To talk about why encountering nature is so vital in a Liberal Arts education, we are joined by Dr. Stanley Grove, Assistant Professor of Philosophy. Dr. Grove in addition to being a great outdoorsman himself spends hours in the woods and meadows around Lander teaching field science.
“What do you think, would not one tiny crime be wiped out by thousands of good deeds?” asks a student as he considers murder as a road to justice. If one death could mean liberation for many, why not kill? For him it's just a hypothetical question, but at a nearby table Radion Raskolnikov listens, takes in the argument, and later kills.
In Crime and Punishment, Fyodor Dostoevsky considers what happens after the blood is shed: the confusion, the remorse, the justifications, the anguish, and finally in Raskolnikov's case redemption. Dr. Thaddeus Kozinski, Academic Dean and Associate Professor of Philosophy and Humanities here at Wyoming Catholic College has been reading Crime and Punishment with our senior class. Inthis podcast, he shares his and their insights into this exploration of the human heart.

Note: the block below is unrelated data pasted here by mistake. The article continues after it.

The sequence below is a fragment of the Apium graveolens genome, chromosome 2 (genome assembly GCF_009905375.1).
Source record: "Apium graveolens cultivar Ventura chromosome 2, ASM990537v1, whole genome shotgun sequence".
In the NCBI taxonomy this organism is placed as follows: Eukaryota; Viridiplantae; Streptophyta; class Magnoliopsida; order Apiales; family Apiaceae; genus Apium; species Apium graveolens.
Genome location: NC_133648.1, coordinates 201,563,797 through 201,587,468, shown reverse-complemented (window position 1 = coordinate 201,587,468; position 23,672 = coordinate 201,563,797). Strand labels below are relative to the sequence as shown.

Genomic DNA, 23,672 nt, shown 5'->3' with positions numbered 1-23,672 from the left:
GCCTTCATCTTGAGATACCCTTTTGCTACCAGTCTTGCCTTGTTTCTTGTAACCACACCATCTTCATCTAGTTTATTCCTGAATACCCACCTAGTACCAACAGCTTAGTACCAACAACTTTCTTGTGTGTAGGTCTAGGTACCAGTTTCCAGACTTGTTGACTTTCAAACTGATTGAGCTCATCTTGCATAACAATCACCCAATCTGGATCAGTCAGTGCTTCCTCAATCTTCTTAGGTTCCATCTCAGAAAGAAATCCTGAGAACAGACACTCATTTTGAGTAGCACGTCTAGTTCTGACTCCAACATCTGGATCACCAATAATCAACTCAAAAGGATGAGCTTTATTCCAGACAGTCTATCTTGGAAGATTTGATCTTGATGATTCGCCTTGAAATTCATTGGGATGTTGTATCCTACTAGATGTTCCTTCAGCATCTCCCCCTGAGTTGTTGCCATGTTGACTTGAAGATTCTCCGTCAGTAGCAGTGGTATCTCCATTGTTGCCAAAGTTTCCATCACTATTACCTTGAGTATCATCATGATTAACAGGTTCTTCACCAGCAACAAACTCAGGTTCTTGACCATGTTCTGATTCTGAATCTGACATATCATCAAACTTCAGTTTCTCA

Everything in this world changes and yet at the same time, everything seems to remain the same. That observation is hardly new. In fact, between about 625 BC and 450 BC the question of the nature of reality and the nature of motion and change were the primary focuses of the great thinkers of the era, thinkers we call the pre-Socratic philosophers.
This week, Dr. Michael Bolin, Assistant Professor of Theology and Philosophy who has been teaching the pre-Socratics to our freshmen here at Wyoming Catholic discusses these earliest philosophers and the ways in which they can help us understand our world and culture today.